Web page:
At one point, the narrator (while we can assume it’s Norman, he is never named and therefore I’ll call him the narrator) is discussing the Big Blackfoot, a river the narrator and his brother, Paul, have fished on since they were children. As he discusses the way the river formed – from a glacier, so it runs completely straight – and how that affects the fishing – the trout are super large! – he has a small quip on why it’s so important to him:

“Besides, it is the river we knew best. My brother and I had fished the Big Blackfoot since nearly the beginning of the century–my father before then. We regarded it as a family river, a part of us…”

When my family and I are camping, what we love most is being on the water. For a while now, our group has spent Memorial Day Weekend at a campground on the Walkill River in Upstate-ish NY. It’s a calm, mostly slow moving river. Over the years I’ve swam and walked through it, but my favorite thing is to kayak down it. Each year, we take a 2-3 mile kayak ride back to our campsite. The incredible thing is, despite the same route, it’s never the same trip. Each year, even each day, the river’s level changes, new rocks show up, others are buried. The small section of “rapids” – always a laughing moment – varies in difficulty each time.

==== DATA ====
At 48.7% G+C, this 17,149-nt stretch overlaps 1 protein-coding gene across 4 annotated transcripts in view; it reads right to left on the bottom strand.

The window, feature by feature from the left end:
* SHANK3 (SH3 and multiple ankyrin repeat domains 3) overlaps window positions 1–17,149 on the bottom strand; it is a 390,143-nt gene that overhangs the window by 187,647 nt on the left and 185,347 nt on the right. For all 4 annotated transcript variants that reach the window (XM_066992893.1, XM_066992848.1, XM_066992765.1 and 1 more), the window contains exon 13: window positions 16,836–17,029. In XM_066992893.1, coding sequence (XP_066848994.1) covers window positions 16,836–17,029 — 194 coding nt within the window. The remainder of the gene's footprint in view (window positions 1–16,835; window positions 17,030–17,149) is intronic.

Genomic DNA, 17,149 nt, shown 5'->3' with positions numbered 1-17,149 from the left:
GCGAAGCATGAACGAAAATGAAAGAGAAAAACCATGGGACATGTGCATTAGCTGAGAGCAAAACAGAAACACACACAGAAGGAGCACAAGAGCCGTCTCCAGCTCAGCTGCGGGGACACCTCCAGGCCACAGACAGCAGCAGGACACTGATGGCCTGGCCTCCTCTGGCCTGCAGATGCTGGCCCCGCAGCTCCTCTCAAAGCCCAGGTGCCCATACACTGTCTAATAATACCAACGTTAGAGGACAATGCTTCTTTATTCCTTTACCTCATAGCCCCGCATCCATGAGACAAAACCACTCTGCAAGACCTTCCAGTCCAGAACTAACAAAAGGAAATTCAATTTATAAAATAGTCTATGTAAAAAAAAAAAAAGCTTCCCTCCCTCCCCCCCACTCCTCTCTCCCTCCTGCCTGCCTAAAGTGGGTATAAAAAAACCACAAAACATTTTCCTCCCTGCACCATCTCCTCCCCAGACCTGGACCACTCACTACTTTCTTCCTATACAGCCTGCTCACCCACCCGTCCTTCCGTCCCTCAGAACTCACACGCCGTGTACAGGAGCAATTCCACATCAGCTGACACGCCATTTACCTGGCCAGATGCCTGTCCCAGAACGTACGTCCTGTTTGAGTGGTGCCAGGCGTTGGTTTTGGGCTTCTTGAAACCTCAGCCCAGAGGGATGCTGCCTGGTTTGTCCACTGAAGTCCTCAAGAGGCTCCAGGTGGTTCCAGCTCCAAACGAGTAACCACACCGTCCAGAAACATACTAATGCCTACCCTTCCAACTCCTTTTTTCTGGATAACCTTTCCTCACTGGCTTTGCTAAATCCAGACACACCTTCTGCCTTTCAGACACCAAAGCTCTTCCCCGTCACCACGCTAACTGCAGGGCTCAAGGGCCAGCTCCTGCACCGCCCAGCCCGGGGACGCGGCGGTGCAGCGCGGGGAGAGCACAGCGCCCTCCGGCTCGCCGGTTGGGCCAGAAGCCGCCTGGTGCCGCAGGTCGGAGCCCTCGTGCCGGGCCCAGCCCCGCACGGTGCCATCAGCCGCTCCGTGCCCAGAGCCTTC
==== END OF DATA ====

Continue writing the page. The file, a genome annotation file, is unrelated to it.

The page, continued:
That river, like the Big Blackfoot for the brothers, is our family river.

At the Big Blackfoot, the narrator takes the time to watch Paul fly fish, describing his cast in incredible detail:

“I had a fish, so I sat down to watch a fisherman… Then he steadied himself and began to cast and the whole world turned to water…he would cast hard and low upstream, skimming the water with his fly but never letting it touch. Then he would pivot, reverse his line in a great oval above his head, and drive his line low and hard downstream, again skimming the water with his fly. He would complete this grand circle four or five times, creating an immensity of motion which culminated in nothing if you did not know, even if you could not see, that now somewhere out there a small fly was washing itself on a wave…He called this ‘shadow casting’…”

Despite a description of Paul earlier in the story, I read this and viewed my dad, standing on the side of the river, casting a normal fishing rod into the water. I know, it doesn’t make much sense – but that’s what good stories do to you. This truly remarkable description of a clearly remarkable fly fisherman brings back the memories of watching my dad fish, whether in his kayak or on the shore, in our family river during Memorial Day Weekend. I know I’m biased, but my dad is the best fisherman, particularly the best caster he’s always reminding me, that I’ve ever known. I understand and deeply comprehend the narrator’s reverence for his brother in that moment, which is probably why it was so easy to be carried back to thoughts of my dad.

It’s always the best books and stories that can bring us back to a specific place or moment of time. A River Runs Through It, regardless of plot or setting, was a story that brought me back to the unofficial start of summer.

Where have books taken you?